Jackknife resampling

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In
statistics Statistics (from German language, German: ''wikt:Statistik#German, Statistik'', "description of a State (polity), state, a country") is the discipline that concerns the collection, organization, analysis, interpretation, and presentation of ...
, the jackknife (jackknife cross-validation) is a cross-validation technique and, therefore, a form of resampling. It is especially useful for
bias Bias is a disproportionate weight ''in favor of'' or ''against'' an idea or thing, usually in a way that is closed-minded, prejudicial, or unfair. Biases can be innate or learned. People may develop biases for or against an individual, a group ...
and
variance In probability theory and statistics, variance is the expected value, expectation of the squared Deviation (statistics), deviation of a random variable from its population mean or sample mean. Variance is a measure of statistical dispersion, di ...
estimation. The jackknife pre-dates other common resampling methods such as the bootstrap. Given a sample of size $n$, a jackknife
estimator In statistics, an estimator is a rule for calculating an estimate of a given quantity based on observed data: thus the rule (the estimator), the quantity of interest (the estimand) and its result (the estimate) are distinguished. For example, th ...
can be built by aggregating the parameter estimates from each subsample of size $\left(n-1\right)$ obtained by omitting one observation. The jackknife technique was developed by Maurice Quenouille (1924–1973) from 1949 and refined in 1956.
John Tukey John Wilder Tukey (; June 16, 1915 – July 26, 2000) was an American mathematician A mathematician is someone who uses an extensive knowledge of mathematics in their work, typically to solve mathematical problems. Mathematicians are conce ...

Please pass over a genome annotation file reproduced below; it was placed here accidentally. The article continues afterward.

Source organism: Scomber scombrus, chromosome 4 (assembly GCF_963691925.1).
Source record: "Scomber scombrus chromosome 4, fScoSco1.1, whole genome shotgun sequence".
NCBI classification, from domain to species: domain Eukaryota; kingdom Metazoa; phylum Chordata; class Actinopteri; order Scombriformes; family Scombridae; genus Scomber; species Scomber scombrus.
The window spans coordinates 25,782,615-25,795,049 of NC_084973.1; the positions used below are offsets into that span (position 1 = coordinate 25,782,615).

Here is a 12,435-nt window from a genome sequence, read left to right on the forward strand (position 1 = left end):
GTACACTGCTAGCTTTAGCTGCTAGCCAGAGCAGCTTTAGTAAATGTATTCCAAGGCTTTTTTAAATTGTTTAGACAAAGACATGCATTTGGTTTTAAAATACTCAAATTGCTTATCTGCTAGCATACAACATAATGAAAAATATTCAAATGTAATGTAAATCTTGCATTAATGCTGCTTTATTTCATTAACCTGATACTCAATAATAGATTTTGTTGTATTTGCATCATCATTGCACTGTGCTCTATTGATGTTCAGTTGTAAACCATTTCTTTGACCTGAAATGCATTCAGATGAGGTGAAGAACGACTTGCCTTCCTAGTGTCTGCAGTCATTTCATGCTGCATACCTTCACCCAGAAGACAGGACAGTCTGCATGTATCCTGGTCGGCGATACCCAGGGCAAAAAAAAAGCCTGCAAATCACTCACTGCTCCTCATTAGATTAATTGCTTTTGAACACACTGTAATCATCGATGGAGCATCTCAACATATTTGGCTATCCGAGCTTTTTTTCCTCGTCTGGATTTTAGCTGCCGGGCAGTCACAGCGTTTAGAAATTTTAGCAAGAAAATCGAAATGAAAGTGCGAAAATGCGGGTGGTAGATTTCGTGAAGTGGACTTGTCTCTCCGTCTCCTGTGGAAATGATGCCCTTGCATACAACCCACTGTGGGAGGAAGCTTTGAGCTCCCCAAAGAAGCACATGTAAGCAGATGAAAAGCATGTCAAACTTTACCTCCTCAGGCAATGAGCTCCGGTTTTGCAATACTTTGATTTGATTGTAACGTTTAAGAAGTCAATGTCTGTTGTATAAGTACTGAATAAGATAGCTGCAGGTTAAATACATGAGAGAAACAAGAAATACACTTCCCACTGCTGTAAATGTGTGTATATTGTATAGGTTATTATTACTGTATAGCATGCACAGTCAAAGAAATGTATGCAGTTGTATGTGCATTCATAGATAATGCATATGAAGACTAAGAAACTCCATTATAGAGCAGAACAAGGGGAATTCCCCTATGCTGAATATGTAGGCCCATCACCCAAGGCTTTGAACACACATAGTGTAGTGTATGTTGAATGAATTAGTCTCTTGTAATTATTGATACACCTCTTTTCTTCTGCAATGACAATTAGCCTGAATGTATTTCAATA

expanded on the technique in 1958 and proposed the name "jackknife" because, like a physical jack-knife (a compact folding knife), it is a rough-and-ready tool that can improvise a solution for a variety of problems even though specific problems may be more efficiently solved with a purpose-designed tool. The jackknife is a linear approximation of the bootstrap.

# A simple example: Mean estimation

The jackknife
estimator In statistics, an estimator is a rule for calculating an estimate of a given quantity based on observed data: thus the rule (the estimator), the quantity of interest (the estimand) and its result (the estimate) are distinguished. For example, th ...
of a parameter is found by systematically leaving out each observation from a dataset and calculating the parameter estimate over the remaining observations and then aggregating these calculations. For example, if the parameter to be estimated is the population mean of random variable ''$x$'', then for a given set of i.i.d. observations $x_1, ..., x_n$ the natural estimator is the sample mean: :$\bar =\frac \sum_^ x_i =\frac \sum_ x_i,$ where the last sum used another way to indicate that the index $i$ runs over the set . Then we proceed as follows: For each

# Estimating the bias of an estimator

The jackknife technique can be used to estimate (and correct) the bias of an estimator calculated over the entire sample. Suppose $\theta$ is the target parameter of interest, which is assumed to be some functional of the distribution of $x$. Based on a finite set of observations $x_1, ..., x_n$, which is assumed to consist of i.i.d. copies of $x$, the estimator $\hat$ is constructed: :$\hat =f_n\left(x_1,\ldots,x_n\right).$ The value of $\hat$ is sample-dependent, so this value will change from one random sample to another. By definition, the bias of $\hat$ is as follows: : One may wish to compute several values of $\hat$ from several samples, and average them, to calculate an empirical approximation of

# Estimating the variance of an estimator

The jackknife technique can be also used to estimate the variance of an estimator calculated over the entire sample.